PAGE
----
The problem with this snippet above is that while it is correcting the issue for viewing devices at 355px, it is also creating other issues now for devices that are lower than 355px. A proper way of doing this would have been to find the range in which this visual issue is occurring and to specify an orientation. So let’s just imagine that the proper range would be 340px and 355px, and this is a portrait viewing mode issue. The code for that would like like what is shown below.

@media only screen and (min-device-width : 340px) and (max-device-width : 355px) and (orientation : portrait) {
/* Styles */


Should it be by Device or Layout

Imagine this very typical situation. A newly responsive website looks great at all the major screen dimensions of popular devices, but there are a few hiccups. The hiccups being that the layout looks out of whack at some browser widths in the 400px area. Since this is not a popular screen width the creative behind the build decided to just let it be. Was this a good decision? No!

The purpose of RWD is to create a best possible future proof solution in possible browser screen dimensions. To accomplish this, the viewing devices of today should not be a determining factor of how a responsive site is suppose to break, or have a higher priority in the long run. The widths of devices today are best described as benchmarks, or starting points. What should be done here is put an emphasis on the layout of the page, and what browser width does the layout start looking bad?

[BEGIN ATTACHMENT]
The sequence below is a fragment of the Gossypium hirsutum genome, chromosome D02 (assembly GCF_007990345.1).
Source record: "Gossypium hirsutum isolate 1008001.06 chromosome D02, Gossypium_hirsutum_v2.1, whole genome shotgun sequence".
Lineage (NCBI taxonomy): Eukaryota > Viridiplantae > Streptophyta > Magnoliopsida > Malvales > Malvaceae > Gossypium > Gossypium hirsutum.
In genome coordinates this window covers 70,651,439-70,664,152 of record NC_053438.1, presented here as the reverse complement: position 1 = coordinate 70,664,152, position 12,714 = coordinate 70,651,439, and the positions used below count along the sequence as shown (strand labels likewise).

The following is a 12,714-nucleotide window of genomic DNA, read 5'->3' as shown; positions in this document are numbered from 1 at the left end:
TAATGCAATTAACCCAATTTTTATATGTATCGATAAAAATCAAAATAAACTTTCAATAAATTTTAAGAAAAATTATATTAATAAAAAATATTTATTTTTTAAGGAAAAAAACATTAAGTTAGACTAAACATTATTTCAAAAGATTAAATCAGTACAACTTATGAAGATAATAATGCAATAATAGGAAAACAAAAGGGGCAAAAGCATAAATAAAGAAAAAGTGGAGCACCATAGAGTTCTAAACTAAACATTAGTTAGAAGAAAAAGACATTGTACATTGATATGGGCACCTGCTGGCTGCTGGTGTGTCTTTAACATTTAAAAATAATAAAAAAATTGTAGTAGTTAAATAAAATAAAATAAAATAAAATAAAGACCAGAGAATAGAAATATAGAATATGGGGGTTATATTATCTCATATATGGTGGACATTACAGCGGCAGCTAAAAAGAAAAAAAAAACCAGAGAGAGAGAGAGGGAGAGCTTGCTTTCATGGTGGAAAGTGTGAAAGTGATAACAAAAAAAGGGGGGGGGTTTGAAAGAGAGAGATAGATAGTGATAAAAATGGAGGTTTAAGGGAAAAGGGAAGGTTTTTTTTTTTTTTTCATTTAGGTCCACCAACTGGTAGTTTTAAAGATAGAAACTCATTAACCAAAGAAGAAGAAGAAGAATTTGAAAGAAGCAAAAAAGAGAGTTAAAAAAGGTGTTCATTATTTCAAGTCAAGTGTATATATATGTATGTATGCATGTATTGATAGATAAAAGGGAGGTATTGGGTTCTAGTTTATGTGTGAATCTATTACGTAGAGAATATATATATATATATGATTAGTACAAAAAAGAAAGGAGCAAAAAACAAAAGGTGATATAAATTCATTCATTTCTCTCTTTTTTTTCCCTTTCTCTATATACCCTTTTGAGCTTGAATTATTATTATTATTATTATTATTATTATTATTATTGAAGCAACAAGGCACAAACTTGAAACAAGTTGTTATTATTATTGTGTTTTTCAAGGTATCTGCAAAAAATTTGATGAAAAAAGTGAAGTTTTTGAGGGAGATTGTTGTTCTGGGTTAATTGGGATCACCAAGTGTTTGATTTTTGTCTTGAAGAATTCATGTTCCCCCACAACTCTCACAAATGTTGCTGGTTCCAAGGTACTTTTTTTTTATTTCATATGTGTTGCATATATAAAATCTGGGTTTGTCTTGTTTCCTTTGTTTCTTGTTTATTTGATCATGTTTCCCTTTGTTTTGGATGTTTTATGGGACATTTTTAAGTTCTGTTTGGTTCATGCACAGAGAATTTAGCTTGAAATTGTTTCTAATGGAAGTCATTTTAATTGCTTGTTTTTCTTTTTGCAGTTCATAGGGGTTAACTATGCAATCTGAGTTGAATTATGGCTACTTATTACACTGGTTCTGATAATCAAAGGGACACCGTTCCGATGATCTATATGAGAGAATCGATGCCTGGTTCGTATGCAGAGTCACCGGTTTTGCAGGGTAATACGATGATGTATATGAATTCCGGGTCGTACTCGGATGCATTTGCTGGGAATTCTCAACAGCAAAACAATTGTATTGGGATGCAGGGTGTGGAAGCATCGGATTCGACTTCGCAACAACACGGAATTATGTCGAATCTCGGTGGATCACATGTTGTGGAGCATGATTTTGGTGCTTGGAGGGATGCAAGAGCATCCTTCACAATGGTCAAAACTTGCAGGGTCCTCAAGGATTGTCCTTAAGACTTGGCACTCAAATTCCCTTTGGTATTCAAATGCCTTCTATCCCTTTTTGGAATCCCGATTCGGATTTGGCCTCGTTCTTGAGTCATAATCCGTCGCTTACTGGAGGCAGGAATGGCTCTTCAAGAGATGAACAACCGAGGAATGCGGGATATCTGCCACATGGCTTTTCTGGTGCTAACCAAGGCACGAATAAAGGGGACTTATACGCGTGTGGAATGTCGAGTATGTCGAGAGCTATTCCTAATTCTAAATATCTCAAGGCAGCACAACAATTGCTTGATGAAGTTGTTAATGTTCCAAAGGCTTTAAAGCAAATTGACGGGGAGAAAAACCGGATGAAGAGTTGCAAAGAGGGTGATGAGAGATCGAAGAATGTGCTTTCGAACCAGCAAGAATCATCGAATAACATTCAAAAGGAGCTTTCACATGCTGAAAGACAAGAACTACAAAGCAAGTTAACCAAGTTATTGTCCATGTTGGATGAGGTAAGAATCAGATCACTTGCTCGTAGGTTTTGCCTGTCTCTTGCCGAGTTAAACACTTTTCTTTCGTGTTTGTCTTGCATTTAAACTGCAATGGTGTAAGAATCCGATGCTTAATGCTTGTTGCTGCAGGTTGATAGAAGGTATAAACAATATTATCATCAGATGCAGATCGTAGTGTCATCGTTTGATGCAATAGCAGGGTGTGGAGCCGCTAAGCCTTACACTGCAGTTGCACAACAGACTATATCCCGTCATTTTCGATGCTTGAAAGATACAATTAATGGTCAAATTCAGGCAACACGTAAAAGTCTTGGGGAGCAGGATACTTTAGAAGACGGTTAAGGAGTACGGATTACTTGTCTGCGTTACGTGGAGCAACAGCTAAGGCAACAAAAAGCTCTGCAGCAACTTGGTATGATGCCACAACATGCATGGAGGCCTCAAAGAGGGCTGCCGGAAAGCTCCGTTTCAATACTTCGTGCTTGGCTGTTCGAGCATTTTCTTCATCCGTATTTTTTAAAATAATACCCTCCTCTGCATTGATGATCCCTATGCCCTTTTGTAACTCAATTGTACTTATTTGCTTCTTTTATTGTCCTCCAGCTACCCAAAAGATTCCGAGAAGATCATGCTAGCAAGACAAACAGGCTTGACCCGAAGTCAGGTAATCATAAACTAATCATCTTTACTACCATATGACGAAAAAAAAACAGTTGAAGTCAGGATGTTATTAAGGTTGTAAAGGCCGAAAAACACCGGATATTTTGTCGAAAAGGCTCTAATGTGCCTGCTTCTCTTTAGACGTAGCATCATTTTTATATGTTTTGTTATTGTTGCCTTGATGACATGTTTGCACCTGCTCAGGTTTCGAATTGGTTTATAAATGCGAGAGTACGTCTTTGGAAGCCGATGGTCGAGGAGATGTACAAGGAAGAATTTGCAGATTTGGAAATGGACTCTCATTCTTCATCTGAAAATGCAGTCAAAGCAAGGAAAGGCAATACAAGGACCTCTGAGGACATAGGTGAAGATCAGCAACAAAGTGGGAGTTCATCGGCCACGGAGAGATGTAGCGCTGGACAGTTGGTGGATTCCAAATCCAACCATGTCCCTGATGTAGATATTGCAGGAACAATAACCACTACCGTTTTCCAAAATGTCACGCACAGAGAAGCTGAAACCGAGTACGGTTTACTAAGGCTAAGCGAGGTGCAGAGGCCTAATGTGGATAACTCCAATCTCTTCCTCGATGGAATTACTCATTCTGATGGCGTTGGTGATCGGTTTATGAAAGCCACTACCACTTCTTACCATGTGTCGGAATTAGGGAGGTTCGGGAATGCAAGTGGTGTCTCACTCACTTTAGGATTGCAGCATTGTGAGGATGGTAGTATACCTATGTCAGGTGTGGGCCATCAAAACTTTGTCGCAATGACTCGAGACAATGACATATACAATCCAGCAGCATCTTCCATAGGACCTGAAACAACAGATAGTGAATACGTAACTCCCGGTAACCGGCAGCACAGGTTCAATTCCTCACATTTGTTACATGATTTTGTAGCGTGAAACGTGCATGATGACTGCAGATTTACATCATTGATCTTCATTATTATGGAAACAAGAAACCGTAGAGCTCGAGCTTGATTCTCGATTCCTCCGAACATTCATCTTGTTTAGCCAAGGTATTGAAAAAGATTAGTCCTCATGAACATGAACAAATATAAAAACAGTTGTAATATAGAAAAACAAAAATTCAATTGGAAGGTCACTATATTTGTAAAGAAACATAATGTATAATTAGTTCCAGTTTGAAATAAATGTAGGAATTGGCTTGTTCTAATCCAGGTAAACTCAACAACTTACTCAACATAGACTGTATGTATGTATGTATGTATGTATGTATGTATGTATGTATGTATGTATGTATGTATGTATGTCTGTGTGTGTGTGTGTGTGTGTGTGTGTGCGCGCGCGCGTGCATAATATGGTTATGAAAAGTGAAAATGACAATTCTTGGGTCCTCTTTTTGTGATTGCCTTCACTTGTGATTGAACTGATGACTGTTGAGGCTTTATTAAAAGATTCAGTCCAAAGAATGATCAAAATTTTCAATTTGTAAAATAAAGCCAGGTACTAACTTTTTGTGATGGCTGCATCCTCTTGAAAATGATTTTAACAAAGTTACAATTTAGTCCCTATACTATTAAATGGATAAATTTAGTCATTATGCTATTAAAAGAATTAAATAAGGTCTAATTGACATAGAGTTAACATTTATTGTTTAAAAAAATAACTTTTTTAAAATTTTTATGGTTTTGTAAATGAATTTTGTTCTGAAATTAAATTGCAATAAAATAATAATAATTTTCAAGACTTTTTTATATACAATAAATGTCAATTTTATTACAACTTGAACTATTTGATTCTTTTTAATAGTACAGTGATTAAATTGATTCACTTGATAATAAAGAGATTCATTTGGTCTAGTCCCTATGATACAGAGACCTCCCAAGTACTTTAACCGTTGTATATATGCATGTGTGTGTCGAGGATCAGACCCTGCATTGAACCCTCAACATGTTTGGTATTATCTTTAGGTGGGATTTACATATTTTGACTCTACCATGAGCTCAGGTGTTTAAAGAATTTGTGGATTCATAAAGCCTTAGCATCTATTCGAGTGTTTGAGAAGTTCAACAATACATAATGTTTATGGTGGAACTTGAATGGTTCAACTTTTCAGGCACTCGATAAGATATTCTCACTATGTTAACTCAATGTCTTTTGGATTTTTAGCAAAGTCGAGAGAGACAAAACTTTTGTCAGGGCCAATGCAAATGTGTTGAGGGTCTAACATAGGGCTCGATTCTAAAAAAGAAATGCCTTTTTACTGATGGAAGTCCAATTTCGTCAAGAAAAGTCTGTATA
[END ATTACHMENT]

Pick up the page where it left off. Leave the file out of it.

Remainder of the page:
Why this will make You Appear to be a RWD Expert

Since the release of the great responsive frameworks now available, learning and instantly applying RWD has been greatly simplified. However, like with any starter code, only rookies take the code done by another and completely wrap their project(s) around it. Being able to ensure that the responsive site(s) that you’re going to be doing look good at any possible viewing resolution, not just the standards, shows a higher understanding. This perceived higher understanding will translate into a better view of your services in the eyes of clients, and will give you more leverage in initial talks.

How to Create a Custom Breakpoint the Right Way

Step 1: Make sure You have the Right Browser Extensions

Extensions like Resize Window for Chrome are great for doing things like this because as you shrink your browser, the current dimensions are shown in the bottom right corner.

Step 2: Look in Between Your Standard Breakpoints

This is where you’re going to find the inconsistencies in appearance. In this step, with an extension like Resize Window,  you’re going to need to spend some time looking at your site at every pixel width to see where it starts to look funny and document it. This could take a while.

Step 3: Create Your Media Query Declaration

Simply put your findings into a call similar to the ones listed above, and there you go.

What to Walk Away With

*Image Credit: lanier67

  • Breakpoints are when your responsive site reaches a certain viewing width, and calls new styles for that width
  • The standard breakpoints are tablet and mobile, and their respective orientations
  • It is always important to check your site at points that aren’t the default to create a truly cohesive experience.
  • Make sure that your custom breakpoints don’t conflict with any of the standard breakpoints.
  • RWD is meant in an attempt to be future proof, so spending to much time focusing on present devices is not good practice
  • Ensuring the viewing experience remains at a consistent quality level will make you look like an expert to clients.